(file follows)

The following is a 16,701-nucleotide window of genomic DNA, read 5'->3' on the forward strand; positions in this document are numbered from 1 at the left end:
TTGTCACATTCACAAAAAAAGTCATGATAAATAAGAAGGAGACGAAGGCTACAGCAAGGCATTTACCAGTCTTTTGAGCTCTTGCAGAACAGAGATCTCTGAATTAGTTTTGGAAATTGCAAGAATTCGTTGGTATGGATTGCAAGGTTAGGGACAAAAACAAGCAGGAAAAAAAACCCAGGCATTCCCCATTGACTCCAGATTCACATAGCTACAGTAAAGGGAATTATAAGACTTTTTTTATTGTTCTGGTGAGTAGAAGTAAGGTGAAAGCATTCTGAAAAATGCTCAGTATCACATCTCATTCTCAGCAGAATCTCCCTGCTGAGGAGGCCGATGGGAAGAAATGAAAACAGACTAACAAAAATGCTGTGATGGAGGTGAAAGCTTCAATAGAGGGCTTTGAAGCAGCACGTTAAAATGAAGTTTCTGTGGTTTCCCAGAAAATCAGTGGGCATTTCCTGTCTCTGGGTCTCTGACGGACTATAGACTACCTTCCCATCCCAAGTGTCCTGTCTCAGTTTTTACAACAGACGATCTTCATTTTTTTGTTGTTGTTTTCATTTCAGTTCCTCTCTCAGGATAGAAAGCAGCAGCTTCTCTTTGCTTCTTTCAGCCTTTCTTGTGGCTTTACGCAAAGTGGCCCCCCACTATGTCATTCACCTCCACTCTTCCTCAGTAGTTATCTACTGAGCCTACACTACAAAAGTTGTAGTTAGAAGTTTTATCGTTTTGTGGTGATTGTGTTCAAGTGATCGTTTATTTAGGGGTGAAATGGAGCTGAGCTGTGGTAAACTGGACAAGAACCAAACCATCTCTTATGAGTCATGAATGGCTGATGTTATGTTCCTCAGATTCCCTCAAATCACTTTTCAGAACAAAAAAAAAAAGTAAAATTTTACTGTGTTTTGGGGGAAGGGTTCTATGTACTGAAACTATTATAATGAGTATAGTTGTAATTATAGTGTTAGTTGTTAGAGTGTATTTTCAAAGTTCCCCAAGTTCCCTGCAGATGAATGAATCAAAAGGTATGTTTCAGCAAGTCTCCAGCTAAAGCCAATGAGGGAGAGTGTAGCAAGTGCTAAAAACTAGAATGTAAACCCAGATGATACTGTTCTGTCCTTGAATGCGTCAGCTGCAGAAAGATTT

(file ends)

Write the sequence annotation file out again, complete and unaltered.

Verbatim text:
The following is a 16,701-nucleotide window of genomic DNA, read 5'->3' on the forward strand; positions in this document are numbered from 1 at the left end:
TTGTCACATTCACAAAAAAAGTCATGATAAATAAGAAGGAGACGAAGGCTACAGCAAGGCATTTACCAGTCTTTTGAGCTCTTGCAGAACAGAGATCTCTGAATTAGTTTTGGAAATTGCAAGAATTCGTTGGTATGGATTGCAAGGTTAGGGACAAAAACAAGCAGGAAAAAAAACCCAGGCATTCCCCATTGACTCCAGATTCACATAGCTACAGTAAAGGGAATTATAAGACTTTTTTTATTGTTCTGGTGAGTAGAAGTAAGGTGAAAGCATTCTGAAAAATGCTCAGTATCACATCTCATTCTCAGCAGAATCTCCCTGCTGAGGAGGCCGATGGGAAGAAATGAAAACAGACTAACAAAAATGCTGTGATGGAGGTGAAAGCTTCAATAGAGGGCTTTGAAGCAGCACGTTAAAATGAAGTTTCTGTGGTTTCCCAGAAAATCAGTGGGCATTTCCTGTCTCTGGGTCTCTGACGGACTATAGACTACCTTCCCATCCCAAGTGTCCTGTCTCAGTTTTTACAACAGACGATCTTCATTTTTTTGTTGTTGTTTTCATTTCAGTTCCTCTCTCAGGATAGAAAGCAGCAGCTTCTCTTTGCTTCTTTCAGCCTTTCTTGTGGCTTTACGCAAAGTGGCCCCCCACTATGTCATTCACCTCCACTCTTCCTCAGTAGTTATCTACTGAGCCTACACTACAAAAGTTGTAGTTAGAAGTTTTATCGTTTTGTGGTGATTGTGTTCAAGTGATCGTTTATTTAGGGGTGAAATGGAGCTGAGCTGTGGTAAACTGGACAAGAACCAAACCATCTCTTATGAGTCATGAATGGCTGATGTTATGTTCCTCAGATTCCCTCAAATCACTTTTCAGAACAAAAAAAAAAAGTAAAATTTTACTGTGTTTTGGGGGAAGGGTTCTATGTACTGAAACTATTATAATGAGTATAGTTGTAATTATAGTGTTAGTTGTTAGAGTGTATTTTCAAAGTTCCCCAAGTTCCCTGCAGATGAATGAATCAAAAGGTATGTTTCAGCAAGTCTCCAGCTAAAGCCAATGAGGGAGAGTGTAGCAAGTGCTAAAAACTAGAATGTAAACCCAGATGATACTGTTCTGTCCTTGAATGCGTCAGCTGCAGAAAGATTT